4) Cars, cars, and more cars
So here’s the deal with passenger cars and pickups, the largest population on the road: they feel the most suppressed. As a car owner and driver, I feel like big vehicles are trying to crush me and the laws don’t allow me any real privileges to offset that feeling. I feel like I am supposed to be looking out for everyone on the road and no one is looking out for me. It’s brutal out there. Even the cops have it out for me. Because the standard set of motor vehicle laws are all written based on passenger cars, there are a whole lot of laws to obey and really no breaks. The passenger car (or pickup) must stop for pedestrians, yield to cyclists, watch out for big rigs, signal every lane change, watch the speed, but don’t take eyes off the road. The payoff for all of this work is that it is the group most likely to be at fault in an accident. Sadly, for the passenger car, there is very little reprieve. The passenger car’s only hope is that in an accident, the other guy did something stupid or illegal.
As far as tips go for the driver of passenger cars, just because you own popular power doesn't make you right. Don't abuse your responsibility to other members of the traffic community. You do have a responsibility to stop for pedestrians, whether in a marked or unmarked crosswalk. You can’t pass a cyclist who for whatever reason is riding in the lane of traffic, unless oncoming traffic is clear and you can go around him like you would another car. Don’t do dumb stuff like try and figure out Google Maps on your smartphone while driving. Don’t slow to a crawl because you don’t want to miss your turn, you will cause an accident. In that case, if you pass your turn, go around the block and come back to it. If you are mapping a route on your phone, or texting, or even talking, please, PLEASE, pull over.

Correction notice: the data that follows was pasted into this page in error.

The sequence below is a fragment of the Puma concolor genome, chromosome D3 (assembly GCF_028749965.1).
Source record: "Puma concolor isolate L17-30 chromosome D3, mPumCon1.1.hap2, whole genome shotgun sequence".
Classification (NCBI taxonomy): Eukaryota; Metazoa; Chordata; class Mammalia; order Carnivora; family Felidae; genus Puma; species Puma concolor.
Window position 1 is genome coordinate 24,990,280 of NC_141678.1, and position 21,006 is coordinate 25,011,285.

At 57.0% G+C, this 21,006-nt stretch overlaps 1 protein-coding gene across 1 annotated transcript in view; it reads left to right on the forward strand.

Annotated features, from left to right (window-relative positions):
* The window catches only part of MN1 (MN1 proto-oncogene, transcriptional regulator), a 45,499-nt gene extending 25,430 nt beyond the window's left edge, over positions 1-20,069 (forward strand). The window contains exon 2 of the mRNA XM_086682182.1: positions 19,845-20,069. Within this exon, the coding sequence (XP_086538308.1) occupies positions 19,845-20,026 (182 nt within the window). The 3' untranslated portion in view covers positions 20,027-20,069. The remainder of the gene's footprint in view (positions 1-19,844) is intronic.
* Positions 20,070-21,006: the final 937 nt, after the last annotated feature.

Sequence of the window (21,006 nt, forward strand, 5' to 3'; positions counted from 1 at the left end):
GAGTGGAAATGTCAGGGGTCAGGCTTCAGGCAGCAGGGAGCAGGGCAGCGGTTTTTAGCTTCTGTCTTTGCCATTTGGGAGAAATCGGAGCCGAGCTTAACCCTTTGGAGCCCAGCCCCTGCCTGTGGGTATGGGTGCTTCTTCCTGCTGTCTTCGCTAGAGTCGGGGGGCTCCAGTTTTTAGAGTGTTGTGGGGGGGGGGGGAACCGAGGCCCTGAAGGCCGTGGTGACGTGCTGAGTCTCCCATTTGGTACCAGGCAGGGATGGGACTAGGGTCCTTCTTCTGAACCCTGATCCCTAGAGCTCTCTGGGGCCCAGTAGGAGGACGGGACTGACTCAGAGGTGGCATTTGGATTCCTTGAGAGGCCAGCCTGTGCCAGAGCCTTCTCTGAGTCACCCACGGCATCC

5) Those darned bikers…
Motorcyclists have only one extra privilege that I am aware of beyond the rights of automobiles and that is that they are allowed, after waiting an entire light cycle without being signaled, due to a malfunction of the sensor because it didn’t detect the motorcycle, to proceed through the intersection when it is safe, even on a red light. Whoopee! But the reality for the motorcyclist is that he knows that his life is at risk every time he enters the road. The only real advantage that the motorcyclist has is that the removal of all of the distractions that would be normal in a car allow him to be more focused; and hee needs every ounce of that focus to stay alive. The motorcycle rider has to be expecting, at every moment, the most hazardous potential situation. For motorcycles it doesn’t stop with watching speed, direction, and a few other cars, he has to also watch for sand, water and other slippery hazards on the road surface, he has to have a plan for safely ditching off the road if someone doesn’t see him. He has to be conscious of the blind spots of other vehicles and not ride into them. He has to behave as if everyone doesn’t see him, while riding confidently and assertively so that people will see him. And he has to do all of this while being pelted by road crud from the car in front of him and keeping his bike upright. I don’t know how motorcyclists would stay alive at all if they figured out a way to text and motorcycle.
There is really only one reason that anyone would be insane enough to ride a motorcycle, and that is that they love to ride a motorcycle. It isn’t worth the risk or the trouble for any other reason.

So this is really, really long. I put it in story form, however, because it is more memorable than quoting title, chapter and section of state code. The facts, however, are all accurate to what state code says in Idaho. If you don’t believe me, you can read it yourself: Title 49 – Motor Vehicles